The decency of the ordinary Nigerian citizen


Two weeks ago, a Nigerian woman, Nkechi, left Oghara,  Delta state, to attend a wedding ceremony in Lagos.  Unable to get transportation that will take her directly to Lagos, she headed to  Benin, where she was sure to get one. This is where the story got really interesting, or baffling or perplexing depending on the changes in the disposition of the person central to this story, Nkechi.

A Nigerian , regardless of gender, without the benefit of a personal car, travelling such a long distance as in this case, will have many things to carry. And Nkechi did. When she finally got to Lagos , Nkechi found to her chagrin, that one of her bags is missing, one full of personal effects, expensive gifts and other cherished items. To say the least, she was frantic, perplexed and confused.  Expectedly, many, friends, family and acquaintances were unsparing in blaming her, for being careless, lack of attention, even naivete. Some of the items in this missing bag, were given to her by some invitees, who could not attend the wedding ceremony for onward  delivery to the bride.

Now, she was in a quandary, some darkly doubting her story, her reputation and integrity  at stake. There were insinuations….. “who is going to believe this kind of story” ‘Na wa o…dis Naija sa’ ‘Na lie lie full her mouth…..’ And some of those doubting her are her friends!

In tears, Nkechi clung to her story. “I am not like that…God is my witness”. “My offence is carelessness or not being street smart enough to realize I was at a busy motor park”.  “I don’t know who took this bag…and I have no idea how I lost it”. Bravely she attended  the bridal shower and the wedding ceremony. As she entered the wedding hall, people were casting furtive glances at her….and of course she was the object of secret whispers. Very few believed her…. ‘this is Nigeria o’ many said, judging her by their own standard.

But, Nkechi believed in her own personal integrity and knew she had not appropriated the contents of the bag. Nonetheless, she felt humiliated and let down by the condemnation and doubt of so many. She headed back to Oghara on Sunday, after the wedding. She looked beaten and deflated. All kinds of thoughts flooded her mind. “Who will ever believe me now?”  “How can I look people in the face again, with so many people believing the worst about me?”

When she got to Benin, her mood turned ugly, and in the public transportation conveying her, Nkechi completely lost her already fragile composure. She burst into tears and started crying uncontrollably, blurting out to no one in particular.  “Why should I have to endure this….I did not steal this bag!” Taken aback by the sight of a lady in distress, some of her co-passengers were sympathetic and enquired from her what the matter was. As she narrated the story, some started exchanging glances, some rolling their eyes, some not hiding their doubt, some openly mocking.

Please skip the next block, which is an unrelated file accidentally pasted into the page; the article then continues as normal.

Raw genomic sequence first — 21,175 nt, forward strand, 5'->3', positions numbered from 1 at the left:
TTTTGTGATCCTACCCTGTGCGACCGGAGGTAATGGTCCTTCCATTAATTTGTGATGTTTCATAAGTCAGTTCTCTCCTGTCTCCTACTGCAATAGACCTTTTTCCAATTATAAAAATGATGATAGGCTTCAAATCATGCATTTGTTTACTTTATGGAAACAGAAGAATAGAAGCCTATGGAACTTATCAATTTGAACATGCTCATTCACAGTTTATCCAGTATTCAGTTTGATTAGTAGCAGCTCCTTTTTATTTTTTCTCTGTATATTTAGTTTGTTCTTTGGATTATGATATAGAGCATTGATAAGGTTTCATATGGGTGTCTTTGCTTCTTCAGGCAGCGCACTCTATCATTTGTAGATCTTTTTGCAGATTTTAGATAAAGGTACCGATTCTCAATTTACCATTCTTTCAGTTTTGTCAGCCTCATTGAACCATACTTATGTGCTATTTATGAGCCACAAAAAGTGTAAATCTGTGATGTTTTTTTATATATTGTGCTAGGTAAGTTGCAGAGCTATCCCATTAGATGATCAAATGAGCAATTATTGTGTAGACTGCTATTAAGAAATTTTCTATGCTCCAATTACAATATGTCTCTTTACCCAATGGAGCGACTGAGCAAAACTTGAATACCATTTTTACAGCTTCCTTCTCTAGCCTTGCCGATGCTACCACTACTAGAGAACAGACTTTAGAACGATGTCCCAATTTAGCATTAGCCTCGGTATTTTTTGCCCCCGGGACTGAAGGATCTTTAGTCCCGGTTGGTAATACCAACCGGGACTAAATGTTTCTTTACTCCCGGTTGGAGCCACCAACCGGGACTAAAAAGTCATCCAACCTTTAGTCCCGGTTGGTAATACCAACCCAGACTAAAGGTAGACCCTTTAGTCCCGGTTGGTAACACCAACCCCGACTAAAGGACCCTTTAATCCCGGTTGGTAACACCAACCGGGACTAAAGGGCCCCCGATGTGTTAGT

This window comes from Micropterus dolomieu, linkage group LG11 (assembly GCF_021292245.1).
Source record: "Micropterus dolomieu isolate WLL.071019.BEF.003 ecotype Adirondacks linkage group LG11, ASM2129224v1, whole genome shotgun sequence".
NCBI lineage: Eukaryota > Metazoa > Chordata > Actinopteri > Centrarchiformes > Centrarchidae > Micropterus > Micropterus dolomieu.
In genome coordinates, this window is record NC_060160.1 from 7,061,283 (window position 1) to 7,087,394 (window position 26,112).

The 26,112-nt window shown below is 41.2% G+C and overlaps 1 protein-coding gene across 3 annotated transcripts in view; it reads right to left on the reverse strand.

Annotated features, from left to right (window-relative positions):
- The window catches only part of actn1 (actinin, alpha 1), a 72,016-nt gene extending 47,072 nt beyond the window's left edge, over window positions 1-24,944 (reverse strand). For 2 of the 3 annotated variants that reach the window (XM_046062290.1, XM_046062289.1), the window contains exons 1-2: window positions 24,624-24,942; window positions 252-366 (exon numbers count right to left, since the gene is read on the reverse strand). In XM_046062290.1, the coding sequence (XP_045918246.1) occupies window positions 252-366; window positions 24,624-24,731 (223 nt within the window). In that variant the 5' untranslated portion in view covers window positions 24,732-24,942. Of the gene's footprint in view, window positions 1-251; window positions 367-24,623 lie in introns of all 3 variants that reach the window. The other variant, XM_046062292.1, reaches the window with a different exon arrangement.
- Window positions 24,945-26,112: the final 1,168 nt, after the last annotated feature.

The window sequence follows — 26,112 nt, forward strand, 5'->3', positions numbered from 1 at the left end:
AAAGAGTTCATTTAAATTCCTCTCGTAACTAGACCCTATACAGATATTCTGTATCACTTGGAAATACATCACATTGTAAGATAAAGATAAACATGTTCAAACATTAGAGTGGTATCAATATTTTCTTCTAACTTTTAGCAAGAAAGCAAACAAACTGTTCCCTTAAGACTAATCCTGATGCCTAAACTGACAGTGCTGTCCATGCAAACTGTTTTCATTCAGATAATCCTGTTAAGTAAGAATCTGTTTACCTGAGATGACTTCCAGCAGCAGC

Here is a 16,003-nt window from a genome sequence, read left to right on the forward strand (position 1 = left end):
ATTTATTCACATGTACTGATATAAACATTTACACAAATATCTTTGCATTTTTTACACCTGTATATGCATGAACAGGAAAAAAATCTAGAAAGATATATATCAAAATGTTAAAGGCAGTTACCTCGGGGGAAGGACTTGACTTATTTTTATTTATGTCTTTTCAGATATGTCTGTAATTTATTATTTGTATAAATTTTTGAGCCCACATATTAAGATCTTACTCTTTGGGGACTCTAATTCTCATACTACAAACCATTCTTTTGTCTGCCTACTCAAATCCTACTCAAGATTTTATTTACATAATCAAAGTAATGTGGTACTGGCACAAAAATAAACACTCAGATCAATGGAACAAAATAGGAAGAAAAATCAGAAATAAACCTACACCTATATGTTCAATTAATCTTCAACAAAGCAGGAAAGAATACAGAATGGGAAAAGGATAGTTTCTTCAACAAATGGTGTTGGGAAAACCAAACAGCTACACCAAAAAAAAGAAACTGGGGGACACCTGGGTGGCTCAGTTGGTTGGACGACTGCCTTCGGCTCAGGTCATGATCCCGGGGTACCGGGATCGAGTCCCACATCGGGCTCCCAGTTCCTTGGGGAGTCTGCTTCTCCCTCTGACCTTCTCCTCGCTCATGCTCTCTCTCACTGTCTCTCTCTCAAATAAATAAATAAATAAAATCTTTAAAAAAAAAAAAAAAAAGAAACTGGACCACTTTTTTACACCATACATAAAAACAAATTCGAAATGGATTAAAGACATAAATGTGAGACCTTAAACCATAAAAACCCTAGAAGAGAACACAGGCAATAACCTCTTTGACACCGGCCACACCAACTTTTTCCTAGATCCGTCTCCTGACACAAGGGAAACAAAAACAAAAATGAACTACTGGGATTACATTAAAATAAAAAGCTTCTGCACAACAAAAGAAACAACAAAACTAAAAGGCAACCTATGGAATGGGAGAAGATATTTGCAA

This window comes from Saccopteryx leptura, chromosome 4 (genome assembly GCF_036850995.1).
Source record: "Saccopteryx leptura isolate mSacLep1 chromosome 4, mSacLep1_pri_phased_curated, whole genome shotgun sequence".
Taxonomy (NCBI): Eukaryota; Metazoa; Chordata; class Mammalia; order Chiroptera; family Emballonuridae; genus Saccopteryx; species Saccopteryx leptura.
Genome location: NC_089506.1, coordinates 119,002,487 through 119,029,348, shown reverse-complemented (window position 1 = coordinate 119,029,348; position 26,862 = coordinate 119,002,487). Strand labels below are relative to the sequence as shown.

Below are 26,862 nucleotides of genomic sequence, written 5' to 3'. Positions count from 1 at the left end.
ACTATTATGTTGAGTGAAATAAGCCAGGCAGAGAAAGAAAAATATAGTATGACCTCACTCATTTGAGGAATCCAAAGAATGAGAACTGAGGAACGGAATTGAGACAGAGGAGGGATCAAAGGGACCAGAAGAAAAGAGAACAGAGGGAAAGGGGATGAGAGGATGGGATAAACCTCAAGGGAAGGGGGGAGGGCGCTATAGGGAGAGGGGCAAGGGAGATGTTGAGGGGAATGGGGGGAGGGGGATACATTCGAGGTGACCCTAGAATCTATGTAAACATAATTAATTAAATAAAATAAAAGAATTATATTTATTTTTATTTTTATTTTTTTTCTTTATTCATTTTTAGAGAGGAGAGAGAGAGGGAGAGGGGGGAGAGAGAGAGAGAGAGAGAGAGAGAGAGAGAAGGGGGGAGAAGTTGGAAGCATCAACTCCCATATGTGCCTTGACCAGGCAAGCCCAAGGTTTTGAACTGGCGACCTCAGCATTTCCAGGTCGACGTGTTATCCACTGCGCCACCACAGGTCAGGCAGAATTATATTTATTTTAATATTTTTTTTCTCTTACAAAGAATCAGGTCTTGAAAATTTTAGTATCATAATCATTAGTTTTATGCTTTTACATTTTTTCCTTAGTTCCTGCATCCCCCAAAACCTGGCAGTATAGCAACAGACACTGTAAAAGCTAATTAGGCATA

On Monday, at work in Oghara, people asked Nkechi if she was sick. She was unfocused and unable to concentrate. At the close of work on Monday, she asked her supervisor for a one day leave –of absence and headed to Benin…..seeking answers to what she could not exactly determine. She went to every shop she visited on her way to this wedding. She came back to Oghara empty-handed. But there were two shops she could not visit because they were closed. Oghara, being only about one hour from Benin, Nkechi returned again on Friday, this time only one of the two shops was open and she came back empty-handed once more. But she was told the second shop would  open Sunday afternoon. Nkechi would not give up….she wanted to satisfy herself that she ‘d done all she could to search for this bag. She had put up with all the ridicule and doubt….only she knew the truth, her conscience was clear. And if after all her efforts, she could not find this bag….she can live with that.

She was at the Benin motor park again on Sunday and tremulously approached the only shop she had not revisited. The shop was crowded and busy. She asked the salesgirl she wanted to speak with the manager.  The manager came out, wondering who needed her attention. Nkechi narrated her ordeal in the last one week. A smile played on the lips of the manager. She called one of her assistants by name. A young man showed up. Upon sighting Nkechi, the young assistant exclaimed “haaaa, it’s  her!!!,  mama, she left her bag here!…., when I saw the bag, I ran after her, she was no where to be found. I described her to many people….I later found out she boarded a vehicle to Lagos. Her bag is here in the store.” The young man disappeared and came back with the bag. Nkechi was, to say the least, speechless. She went through the bag, and found all the contents intact. The bag was never for once  opened, the shop manager stated that she had the feeling whoever lost the bag would be back to claim it.

Naturally, Nkechi’s countenance brightened and she headed back to Oghara in a gay mood. She narrated this seemingly unbelievable story to her colleagues at the office on Monday. She called friends and family about this turn of events. The newly-wed couple in Lagos was incredulous. Many reading this story would probably be too. And the reason is that this is not the dominant narrative that lives in the popular imagination of many Nigerians. Yet, there are many Nigerians like this manager and her assistants in Benin, who will insist on doing the right thing. And that is the truth.




  1. Only if all Nigerians could be like that manager and her assistant! Nigeria would have been free from all troubles both at the higher and lower class division.

  2. We ve lost trust for ourselves cos lie has eaten deep in2 our society such that when somebody is telling d truth, it is percieved as lie. Where is our moral decorum?


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